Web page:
It’s R in the #AtoZchallenge and today I’m focusing on Reluctant Speakers.
I used to be a reluctant speaker. It seems strange now but I was 29 when I delivered my first presentation. 29! I had gone all the way through school and three years of a degree and never given a presentation. How education has changed! My first presentation was for half the marks on a module for my Masters degree so it had to be good. I practiced lots in front of my antique teddy bears which I scattered on chairs around my living room. I made eye contact with each and every one of them and they all looked back at me with encouraging expressions on their faces! I still remember that I got 66% for that presentation and ended up with a distinction in my MA so I obviously got the hang of it.
I became accustomed to standing up in front of people as I was teaching and lecturing and always enjoyed it. Then after a couple of years break, I was asked to present to a women’s group and I floundered. I don’t think anyone in the group noticed and the feedback was positive. However, while I might usually be nervous for the first couple of minutes, I would usually then settle in to it and enjoy it. This presentation lasted an hour and I felt like I was on tenterhooks for every second. I wanted to get back to enjoying public speaking again so I went to Toastmasters for two years and achieved my Competent Communicator status.
I always enjoy listening to good speakers. If a speaker is poor, it doesn’t matter how useful the information is, nobody is going to be able to concentrate. Death by powerpoint – we have all experienced one of those and watched people fidget and squirm (or leave) around us. I’m going to a Charisma Bootcamp next weekend and one of the reasons I’m really looking forward to it is because the presenters are so good at delivering their presentations.
Eamonn O’Brien is another accomplished speaker and he trains people in improving their public speaking with his business The Reluctant Speakers Club (see where the ‘R’ comes in!) . I’m reading his book How To Make Powerful Speeches at the moment and it is excellent, not just for all the useful information it provides but also because it contains so much common sense that is easy to digest.
Here’s points that particularly I enjoyed in the book (and it brought home to me that training for speech making is very similar to blog writing as I teach many of these points when teaching people how to blog effectively). There’s much more material in the book though – this is just a snapshot.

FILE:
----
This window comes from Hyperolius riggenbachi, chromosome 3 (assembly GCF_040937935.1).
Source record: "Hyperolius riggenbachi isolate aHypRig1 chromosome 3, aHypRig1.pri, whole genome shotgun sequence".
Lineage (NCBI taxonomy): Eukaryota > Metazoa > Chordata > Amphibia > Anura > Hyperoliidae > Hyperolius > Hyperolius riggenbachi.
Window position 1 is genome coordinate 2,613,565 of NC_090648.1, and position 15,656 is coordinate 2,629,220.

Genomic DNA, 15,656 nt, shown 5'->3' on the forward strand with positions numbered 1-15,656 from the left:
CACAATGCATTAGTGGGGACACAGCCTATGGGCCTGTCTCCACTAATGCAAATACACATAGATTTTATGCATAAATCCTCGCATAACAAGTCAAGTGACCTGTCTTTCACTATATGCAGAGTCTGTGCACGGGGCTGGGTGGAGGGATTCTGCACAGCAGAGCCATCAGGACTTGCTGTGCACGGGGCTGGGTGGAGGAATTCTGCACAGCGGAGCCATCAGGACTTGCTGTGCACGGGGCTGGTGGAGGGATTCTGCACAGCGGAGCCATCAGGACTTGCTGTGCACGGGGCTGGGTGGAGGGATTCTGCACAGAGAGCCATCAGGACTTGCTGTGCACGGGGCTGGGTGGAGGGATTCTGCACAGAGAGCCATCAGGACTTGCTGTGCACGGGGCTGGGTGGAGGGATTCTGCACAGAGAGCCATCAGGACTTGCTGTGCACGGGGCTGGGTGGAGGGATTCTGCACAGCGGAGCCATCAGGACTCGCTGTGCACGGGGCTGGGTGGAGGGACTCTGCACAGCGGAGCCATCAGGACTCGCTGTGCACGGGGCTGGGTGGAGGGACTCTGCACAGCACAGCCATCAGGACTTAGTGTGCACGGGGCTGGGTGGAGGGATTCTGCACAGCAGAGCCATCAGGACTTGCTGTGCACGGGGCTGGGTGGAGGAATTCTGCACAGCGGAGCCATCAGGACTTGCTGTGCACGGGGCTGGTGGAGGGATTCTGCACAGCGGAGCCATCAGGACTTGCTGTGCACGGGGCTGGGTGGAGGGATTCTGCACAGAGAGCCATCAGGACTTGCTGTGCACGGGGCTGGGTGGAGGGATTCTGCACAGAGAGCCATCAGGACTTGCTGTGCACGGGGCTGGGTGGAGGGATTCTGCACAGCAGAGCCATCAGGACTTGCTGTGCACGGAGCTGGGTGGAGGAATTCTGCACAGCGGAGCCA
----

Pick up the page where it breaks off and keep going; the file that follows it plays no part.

Storytelling – People love stories, they latch on to them, stories can become the most memorable part of your speech but as Eamonn says, many speakers make their stories about Me Me Me rather than using the story to teach the audience something or make something clear. How many times have you heard a speaker tell the story of how they got where they did, how they climbed the ladder to success and how many times have they been boring? It’s all very interesting if it is humourous or if they are telling you about an error they made to prevent you making the same mistake but if it is Me Me Me, stop after a few minutes. As Eamonn points out, choose stories you know your audience will enjoy and learn from.
Audience – Eamonn uses many examples to show us how to ground everything from the audience’s perspective, to learn about the audience beforehand so your speech is prepared from them and only them. Plenty of pointers are provided to help you prepare for your audience.
First Impressions Count – To make your audience sit up and take note, particularly if you have the 4pm graveyard slot, you have to remember that impression count and create the right impression, that your speech wilou are contain information that they value and that you are sincere and credible.
The Important 10% – It is rather sobering to think that people won’t remember more than 10% of what you say so make your main and most important message crystal clear, again and again and again.
Dispels Myths – Eamonn explain various ways to capture attention by hooking your audience from the start and concluding with a strong finish. It is good to read that the advice one often hears of ‘tell them what you are going to tell them, tell them and then tell them what you told them’ is nonsense, it will just bore them.
Death by Powerpoint – As I mentioned above, we will all have attended presentations when the slides were chock full with text, so much that we couldn’t even read it and seen people’s eyes glaze over as they tried to read and listen. Eamonn devotes a section to this and shows how to make the most of your powerpoint slides. Props and video are also useful tools within presentations – if used well.
There’s much more to this book than I have suggested. If you have to make presentations or speeches in the future – get yourself a copy of How To Make Powerful Speeches. Its strength is its common sense and straightforward approach, all couched in easy to follow language and layout. Even those who consider themselves experienced speakers need to read a copy in my humble opinion. The delivery of the presentation is just as important as the information within it. An excellent step by step guide. I’ve just noticed it is now available in paperback as well as kindle so you can purchase both on the links within this post.